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Symmetry is Possible

“Horses have natural asymmetry."

But what does that mean? And should it be used as an excuse? I cannot tell you how many times I’ve been at a barn and heard a trainer say, “Oh, he just does that behavior / movement due to his natural asymmetry”.

Or be tag teaming with a client on getting their horses feet balanced to their new way of going and the farrier says “This will just always be a problem because of their natural asymmetry.”

Saddlefitters that say “This horse is impossible to fit because of his natural asymmetry”.

And I always have to ask, what does that mean to you?

Normally I’m met with blank stares, or at the very least some kind of vague interpretation of the fact that all horses are either dominant with their right fore or their left fore and that’s just that.

And while I’m absolutely not disagreeing that this is a real thing in horses, what I would like to bring awareness to instead is that it’s not a conformational flaw that will dictate these horses entire lives the way that so many people suggest that it will.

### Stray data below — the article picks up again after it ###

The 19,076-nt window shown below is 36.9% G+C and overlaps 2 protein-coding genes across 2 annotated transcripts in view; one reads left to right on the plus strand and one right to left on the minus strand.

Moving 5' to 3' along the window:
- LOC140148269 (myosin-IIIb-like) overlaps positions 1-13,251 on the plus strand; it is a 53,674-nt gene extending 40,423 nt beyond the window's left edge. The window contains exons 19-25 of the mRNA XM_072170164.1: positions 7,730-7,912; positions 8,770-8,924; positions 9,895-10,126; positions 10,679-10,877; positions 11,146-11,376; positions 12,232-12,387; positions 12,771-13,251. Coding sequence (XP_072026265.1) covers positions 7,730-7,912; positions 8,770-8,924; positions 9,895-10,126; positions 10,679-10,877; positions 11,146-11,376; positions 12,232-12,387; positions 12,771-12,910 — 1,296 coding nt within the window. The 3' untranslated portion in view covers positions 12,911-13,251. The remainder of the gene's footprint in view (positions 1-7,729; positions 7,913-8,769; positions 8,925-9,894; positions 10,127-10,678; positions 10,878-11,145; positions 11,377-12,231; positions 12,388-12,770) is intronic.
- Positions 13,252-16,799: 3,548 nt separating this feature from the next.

What I actually find from a developmental standpoint, is these horses are radically imbalanced in their thoracic sling musculature.

That’s really it.

Sometimes it comes from birth trauma.

Sometimes it can be formed from compensatory issues after an injury.

Sometimes from lack of correctly balanced feet.

Other times it can be from training and an unbalanced rider.

Often times, poor saddle fit.

The list goes on….

Whatever the reason is, the important thing to remember is that it does NOT have a permanent issue.

It's readily fixable, and will completely change the entire ability for your horse to rotate through it’s spine correctly, preventing injury, nerve compression, spinal compression and allow for the feet to grow in a more healthy balance.

So please, when you hear someone make excuses for your horses lack of __________ due to that “natural asymmetry” please know that it’s just information about the development of your horse that you can take forward to help better set them up for success

Beautiful work by Betsy Vonda and Kathy Law


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